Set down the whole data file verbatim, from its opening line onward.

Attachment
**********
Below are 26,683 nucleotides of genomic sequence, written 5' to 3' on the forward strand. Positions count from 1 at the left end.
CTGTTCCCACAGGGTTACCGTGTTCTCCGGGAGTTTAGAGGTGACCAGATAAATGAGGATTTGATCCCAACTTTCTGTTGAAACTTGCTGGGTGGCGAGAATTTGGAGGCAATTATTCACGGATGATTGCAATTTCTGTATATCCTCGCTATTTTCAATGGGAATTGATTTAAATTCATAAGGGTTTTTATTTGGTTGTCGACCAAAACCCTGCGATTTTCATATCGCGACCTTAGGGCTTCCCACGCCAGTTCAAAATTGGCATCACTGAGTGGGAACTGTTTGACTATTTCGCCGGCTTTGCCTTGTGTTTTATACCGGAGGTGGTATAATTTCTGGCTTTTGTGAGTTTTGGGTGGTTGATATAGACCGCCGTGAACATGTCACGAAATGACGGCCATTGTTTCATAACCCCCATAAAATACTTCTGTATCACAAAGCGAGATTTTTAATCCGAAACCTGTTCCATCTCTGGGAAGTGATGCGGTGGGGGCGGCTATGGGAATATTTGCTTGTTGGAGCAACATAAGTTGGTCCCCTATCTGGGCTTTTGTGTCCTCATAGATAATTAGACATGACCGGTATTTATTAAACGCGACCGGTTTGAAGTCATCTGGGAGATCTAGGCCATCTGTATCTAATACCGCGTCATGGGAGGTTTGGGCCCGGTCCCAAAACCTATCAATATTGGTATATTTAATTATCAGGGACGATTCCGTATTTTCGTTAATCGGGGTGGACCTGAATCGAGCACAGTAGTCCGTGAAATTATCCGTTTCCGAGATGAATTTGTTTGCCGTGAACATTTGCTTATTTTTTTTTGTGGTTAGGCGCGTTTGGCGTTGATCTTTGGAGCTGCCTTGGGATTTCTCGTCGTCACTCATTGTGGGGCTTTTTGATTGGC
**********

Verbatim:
Below are 26,683 nucleotides of genomic sequence, written 5' to 3' on the forward strand. Positions count from 1 at the left end.
CTGTTCCCACAGGGTTACCGTGTTCTCCGGGAGTTTAGAGGTGACCAGATAAATGAGGATTTGATCCCAACTTTCTGTTGAAACTTGCTGGGTGGCGAGAATTTGGAGGCAATTATTCACGGATGATTGCAATTTCTGTATATCCTCGCTATTTTCAATGGGAATTGATTTAAATTCATAAGGGTTTTTATTTGGTTGTCGACCAAAACCCTGCGATTTTCATATCGCGACCTTAGGGCTTCCCACGCCAGTTCAAAATTGGCATCACTGAGTGGGAACTGTTTGACTATTTCGCCGGCTTTGCCTTGTGTTTTATACCGGAGGTGGTATAATTTCTGGCTTTTGTGAGTTTTGGGTGGTTGATATAGACCGCCGTGAACATGTCACGAAATGACGGCCATTGTTTCATAACCCCCATAAAATACTTCTGTATCACAAAGCGAGATTTTTAATCCGAAACCTGTTCCATCTCTGGGAAGTGATGCGGTGGGGGCGGCTATGGGAATATTTGCTTGTTGGAGCAACATAAGTTGGTCCCCTATCTGGGCTTTTGTGTCCTCATAGATAATTAGACATGACCGGTATTTATTAAACGCGACCGGTTTGAAGTCATCTGGGAGATCTAGGCCATCTGTATCTAATACCGCGTCATGGGAGGTTTGGGCCCGGTCCCAAAACCTATCAATATTGGTATATTTAATTATCAGGGACGATTCCGTATTTTCGTTAATCGGGGTGGACCTGAATCGAGCACAGTAGTCCGTGAAATTATCCGTTTCCGAGATGAATTTGTTTGCCGTGAACATTTGCTTATTTTTTTTTGTGGTTAGGCGCGTTTGGCGTTGATCTTTGGAGCTGCCTTGGGATTTCTCGTCGTCACTCATTGTGGGGCTTTTTGATTGGC